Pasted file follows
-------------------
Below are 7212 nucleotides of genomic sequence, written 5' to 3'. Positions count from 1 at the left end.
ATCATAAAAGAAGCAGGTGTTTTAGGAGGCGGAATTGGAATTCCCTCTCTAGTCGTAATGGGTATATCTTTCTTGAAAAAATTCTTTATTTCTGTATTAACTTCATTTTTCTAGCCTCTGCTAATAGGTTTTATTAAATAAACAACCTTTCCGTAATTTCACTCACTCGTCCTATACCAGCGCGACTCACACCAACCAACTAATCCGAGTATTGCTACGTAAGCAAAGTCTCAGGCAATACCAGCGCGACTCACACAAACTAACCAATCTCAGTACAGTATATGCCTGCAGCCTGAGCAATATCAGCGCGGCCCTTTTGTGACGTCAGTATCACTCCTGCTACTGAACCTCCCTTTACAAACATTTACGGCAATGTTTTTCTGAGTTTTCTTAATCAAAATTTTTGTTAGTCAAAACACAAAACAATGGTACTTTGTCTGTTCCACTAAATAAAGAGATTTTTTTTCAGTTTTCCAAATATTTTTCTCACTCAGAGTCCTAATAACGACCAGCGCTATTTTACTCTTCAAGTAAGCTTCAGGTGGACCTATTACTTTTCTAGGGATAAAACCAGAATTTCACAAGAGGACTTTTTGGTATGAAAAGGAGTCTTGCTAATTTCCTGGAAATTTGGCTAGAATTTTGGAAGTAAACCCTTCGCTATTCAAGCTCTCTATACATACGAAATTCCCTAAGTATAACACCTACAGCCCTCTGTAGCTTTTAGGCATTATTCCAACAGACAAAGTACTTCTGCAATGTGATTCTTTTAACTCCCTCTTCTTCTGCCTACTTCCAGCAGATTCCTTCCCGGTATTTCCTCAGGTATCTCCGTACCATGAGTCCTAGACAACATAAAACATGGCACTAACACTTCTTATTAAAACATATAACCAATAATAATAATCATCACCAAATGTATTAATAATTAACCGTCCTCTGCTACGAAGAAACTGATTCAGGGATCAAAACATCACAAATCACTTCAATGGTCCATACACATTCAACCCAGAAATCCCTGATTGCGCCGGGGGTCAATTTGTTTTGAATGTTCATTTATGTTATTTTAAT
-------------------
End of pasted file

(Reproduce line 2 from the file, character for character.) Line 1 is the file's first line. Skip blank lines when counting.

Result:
ATCATAAAAGAAGCAGGTGTTTTAGGAGGCGGAATTGGAATTCCCTCTCTAGTCGTAATGGGTATATCTTTCTTGAAAAAATTCTTTATTTCTGTATTAACTTCATTTTTCTAGCCTCTGCTAATAGGTTTTATTAAATAAACAACCTTTCCGTAATTTCACTCACTCGTCCTATACCAGCGCGACTCACACCAACCAACTAATCCGAGTATTGCTACGTAAGCAAAGTCTCAGGCAATACCAGCGCGACTCACACAAACTAACCAATCTCAGTACAGTATATGCCTGCAGCCTGAGCAATATCAGCGCGGCCCTTTTGTGACGTCAGTATCACTCCTGCTACTGAACCTCCCTTTACAAACATTTACGGCAATGTTTTTCTGAGTTTTCTTAATCAAAATTTTTGTTAGTCAAAACACAAAACAATGGTACTTTGTCTGTTCCACTAAATAAAGAGATTTTTTTTCAGTTTTCCAAATATTTTTCTCACTCAGAGTCCTAATAACGACCAGCGCTATTTTACTCTTCAAGTAAGCTTCAGGTGGACCTATTACTTTTCTAGGGATAAAACCAGAATTTCACAAGAGGACTTTTTGGTATGAAAAGGAGTCTTGCTAATTTCCTGGAAATTTGGCTAGAATTTTGGAAGTAAACCCTTCGCTATTCAAGCTCTCTATACATACGAAATTCCCTAAGTATAACACCTACAGCCCTCTGTAGCTTTTAGGCATTATTCCAACAGACAAAGTACTTCTGCAATGTGATTCTTTTAACTCCCTCTTCTTCTGCCTACTTCCAGCAGATTCCTTCCCGGTATTTCCTCAGGTATCTCCGTACCATGAGTCCTAGACAACATAAAACATGGCACTAACACTTCTTATTAAAACATATAACCAATAATAATAATCATCACCAAATGTATTAATAATTAACCGTCCTCTGCTACGAAGAAACTGATTCAGGGATCAAAACATCACAAATCACTTCAATGGTCCATACACATTCAACCCAGAAATCCCTGATTGCGCCGGGGGTCAATTTGTTTTGAATGTTCATTTATGTTATTTTAAT